Besides the pretty impressive speed up, what strikes me the most interesting is how little code changed from my previous implementation. Literally 4 additional lines of code was required to turn a single threaded Quick Sort into a parallel Quick Sort that scales pretty well with the number of CPU's you have (on most desktops). This just goes to show you the power of OpenMP. I highly recommend anyone needing to write multi-threaded c++ code to look at OpenMP.

Download: OpenMPQuickSort

void QuickSortImpl::Sort(vector< int >::iterator start, vector< int >::iterator end)

{

int numProcs = omp_get_num_procs();

omp_set_num_threads(numProcs);

#pragma omp parallel

{

#pragma omp single nowait

Sort_h(start, end-1);

}

}

void QuickSortImpl::Sort_h(vector< int >::iterator start, vector< int >::iterator end)

{

if(start < end)

{

if(end - start < 20)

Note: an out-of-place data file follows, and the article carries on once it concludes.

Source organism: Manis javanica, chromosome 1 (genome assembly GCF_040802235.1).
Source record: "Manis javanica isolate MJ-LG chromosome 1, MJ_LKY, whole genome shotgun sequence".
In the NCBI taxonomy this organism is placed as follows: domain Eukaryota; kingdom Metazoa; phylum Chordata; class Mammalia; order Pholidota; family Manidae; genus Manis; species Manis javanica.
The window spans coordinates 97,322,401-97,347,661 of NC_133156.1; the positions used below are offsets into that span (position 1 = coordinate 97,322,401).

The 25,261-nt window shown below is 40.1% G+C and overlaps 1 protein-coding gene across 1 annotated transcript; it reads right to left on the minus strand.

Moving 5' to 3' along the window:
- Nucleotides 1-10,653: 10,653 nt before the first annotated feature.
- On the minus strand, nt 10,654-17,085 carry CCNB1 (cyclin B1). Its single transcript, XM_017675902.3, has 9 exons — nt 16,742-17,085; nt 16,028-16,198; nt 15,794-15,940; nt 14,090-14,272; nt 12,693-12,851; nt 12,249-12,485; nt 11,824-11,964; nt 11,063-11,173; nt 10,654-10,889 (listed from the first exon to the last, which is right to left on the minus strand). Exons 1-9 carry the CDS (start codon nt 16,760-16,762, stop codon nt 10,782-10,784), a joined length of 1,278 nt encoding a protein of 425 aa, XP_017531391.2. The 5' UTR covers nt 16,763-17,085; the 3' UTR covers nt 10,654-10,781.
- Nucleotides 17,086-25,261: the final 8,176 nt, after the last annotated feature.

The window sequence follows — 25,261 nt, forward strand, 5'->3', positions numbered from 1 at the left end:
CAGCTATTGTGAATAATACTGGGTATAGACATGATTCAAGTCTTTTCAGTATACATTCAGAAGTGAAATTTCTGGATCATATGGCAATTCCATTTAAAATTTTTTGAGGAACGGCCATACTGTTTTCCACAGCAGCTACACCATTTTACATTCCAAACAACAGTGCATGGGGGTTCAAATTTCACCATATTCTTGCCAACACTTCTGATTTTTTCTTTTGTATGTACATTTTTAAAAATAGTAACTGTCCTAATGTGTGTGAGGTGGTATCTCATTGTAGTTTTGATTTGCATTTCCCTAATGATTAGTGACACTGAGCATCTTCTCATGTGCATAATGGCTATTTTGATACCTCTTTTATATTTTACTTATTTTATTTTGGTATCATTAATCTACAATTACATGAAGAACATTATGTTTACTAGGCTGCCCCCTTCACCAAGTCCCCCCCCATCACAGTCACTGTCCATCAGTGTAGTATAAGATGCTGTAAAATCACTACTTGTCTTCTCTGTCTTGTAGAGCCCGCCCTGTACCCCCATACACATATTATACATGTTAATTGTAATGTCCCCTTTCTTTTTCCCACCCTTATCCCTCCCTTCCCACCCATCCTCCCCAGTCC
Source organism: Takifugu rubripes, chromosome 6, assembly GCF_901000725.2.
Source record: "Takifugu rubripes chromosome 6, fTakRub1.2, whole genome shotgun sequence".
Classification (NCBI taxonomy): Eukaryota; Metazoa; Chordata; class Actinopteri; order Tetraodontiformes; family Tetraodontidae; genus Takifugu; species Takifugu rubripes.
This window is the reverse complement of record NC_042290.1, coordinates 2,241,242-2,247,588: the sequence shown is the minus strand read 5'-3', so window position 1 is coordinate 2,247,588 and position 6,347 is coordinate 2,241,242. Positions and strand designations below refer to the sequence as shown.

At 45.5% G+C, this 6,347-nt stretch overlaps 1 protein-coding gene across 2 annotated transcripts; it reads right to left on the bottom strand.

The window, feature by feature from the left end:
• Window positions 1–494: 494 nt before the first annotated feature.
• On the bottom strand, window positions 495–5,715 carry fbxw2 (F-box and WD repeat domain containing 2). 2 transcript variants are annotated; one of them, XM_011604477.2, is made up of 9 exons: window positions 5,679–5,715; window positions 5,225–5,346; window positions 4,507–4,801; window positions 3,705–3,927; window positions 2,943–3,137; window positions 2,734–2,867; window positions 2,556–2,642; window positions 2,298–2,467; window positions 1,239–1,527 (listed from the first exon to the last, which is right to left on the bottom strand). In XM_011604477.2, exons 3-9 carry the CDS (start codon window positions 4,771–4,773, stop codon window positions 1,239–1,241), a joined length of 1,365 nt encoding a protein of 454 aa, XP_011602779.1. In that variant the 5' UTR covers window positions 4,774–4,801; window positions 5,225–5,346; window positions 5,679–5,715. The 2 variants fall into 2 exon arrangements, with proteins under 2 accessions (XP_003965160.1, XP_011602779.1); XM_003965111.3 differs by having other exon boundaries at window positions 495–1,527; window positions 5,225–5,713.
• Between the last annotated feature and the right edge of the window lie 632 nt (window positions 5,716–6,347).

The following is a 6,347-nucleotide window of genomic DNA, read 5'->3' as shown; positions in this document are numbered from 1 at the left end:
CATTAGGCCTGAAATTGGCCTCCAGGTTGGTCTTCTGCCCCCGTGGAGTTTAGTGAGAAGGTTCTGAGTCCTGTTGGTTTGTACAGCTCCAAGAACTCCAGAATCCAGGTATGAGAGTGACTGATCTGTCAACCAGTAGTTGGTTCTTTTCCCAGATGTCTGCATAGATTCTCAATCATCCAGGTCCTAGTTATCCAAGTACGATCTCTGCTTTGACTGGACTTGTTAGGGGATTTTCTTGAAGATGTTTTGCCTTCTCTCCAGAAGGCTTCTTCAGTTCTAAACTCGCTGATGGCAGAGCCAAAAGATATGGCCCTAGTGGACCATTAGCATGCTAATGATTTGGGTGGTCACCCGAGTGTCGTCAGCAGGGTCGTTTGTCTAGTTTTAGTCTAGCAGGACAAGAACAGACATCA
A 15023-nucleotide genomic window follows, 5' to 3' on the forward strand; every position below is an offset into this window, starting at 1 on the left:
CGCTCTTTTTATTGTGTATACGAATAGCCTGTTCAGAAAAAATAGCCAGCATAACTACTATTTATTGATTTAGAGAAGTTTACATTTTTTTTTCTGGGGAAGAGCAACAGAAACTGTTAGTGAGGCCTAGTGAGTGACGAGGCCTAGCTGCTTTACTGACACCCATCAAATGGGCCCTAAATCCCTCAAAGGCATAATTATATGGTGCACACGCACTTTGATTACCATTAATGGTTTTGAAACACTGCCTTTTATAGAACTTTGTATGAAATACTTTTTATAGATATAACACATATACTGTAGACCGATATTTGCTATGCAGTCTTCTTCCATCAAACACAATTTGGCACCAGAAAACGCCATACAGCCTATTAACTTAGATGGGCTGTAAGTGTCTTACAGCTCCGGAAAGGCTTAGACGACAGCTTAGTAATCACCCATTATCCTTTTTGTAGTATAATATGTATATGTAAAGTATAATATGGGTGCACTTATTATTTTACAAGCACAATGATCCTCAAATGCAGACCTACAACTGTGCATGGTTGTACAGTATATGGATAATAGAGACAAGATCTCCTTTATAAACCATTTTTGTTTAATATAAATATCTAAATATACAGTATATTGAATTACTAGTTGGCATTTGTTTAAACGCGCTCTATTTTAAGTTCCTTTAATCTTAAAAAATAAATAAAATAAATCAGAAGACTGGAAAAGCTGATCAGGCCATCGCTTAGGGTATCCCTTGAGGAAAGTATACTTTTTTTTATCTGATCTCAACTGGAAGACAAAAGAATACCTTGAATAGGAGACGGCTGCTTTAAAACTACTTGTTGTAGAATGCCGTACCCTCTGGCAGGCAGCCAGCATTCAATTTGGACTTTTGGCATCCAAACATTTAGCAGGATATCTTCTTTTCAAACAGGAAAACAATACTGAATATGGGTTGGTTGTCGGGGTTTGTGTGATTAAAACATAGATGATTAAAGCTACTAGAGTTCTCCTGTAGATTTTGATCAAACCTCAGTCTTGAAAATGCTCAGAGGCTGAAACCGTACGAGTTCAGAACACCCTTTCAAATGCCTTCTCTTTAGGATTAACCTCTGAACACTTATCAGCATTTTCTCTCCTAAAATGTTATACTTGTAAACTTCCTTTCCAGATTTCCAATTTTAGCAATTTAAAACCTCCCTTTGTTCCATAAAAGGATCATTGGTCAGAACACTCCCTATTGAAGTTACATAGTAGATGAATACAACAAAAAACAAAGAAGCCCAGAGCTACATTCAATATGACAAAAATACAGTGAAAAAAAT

{

InsertionSort(start, end);

}

else

{

int q = Partition(start, end);

#pragma omp task

{

Sort_h(start, start + (q - 1));

}

Sort_h(start + (q + 1), end);

}

}

}

int QuickSortImpl::Partition(vector< int >::iterator start, vector< int >::iterator end)

{

int partitionIndex = (end - start)/2;

int privotValue = start[partitionIndex];

int tmp = start[partitionIndex];

start[partitionIndex] = *end;

*end = tmp;

int swapIndex = 0;

for (int i = 0; i < end - start; i++)

{

if(start[i] <= privotValue)

{

tmp = start[swapIndex];

start[swapIndex] = start[i];

start[i] = tmp;

swapIndex++;

}

}

tmp = start[swapIndex];

start[swapIndex] = *end;

*end = tmp;

return swapIndex;

}

void QuickSortImpl::InsertionSort(vector< int >::iterator start, vector< int >::iterator end)

{

for(int j = 1; j < = end - start; j++)

{

int key = start[j];

int i = j - 1;

while(i >= 0 && start[i] > key)

{

start[i+1] = start[i];

i = i - 1;

}

start[i+1] = key;

}

}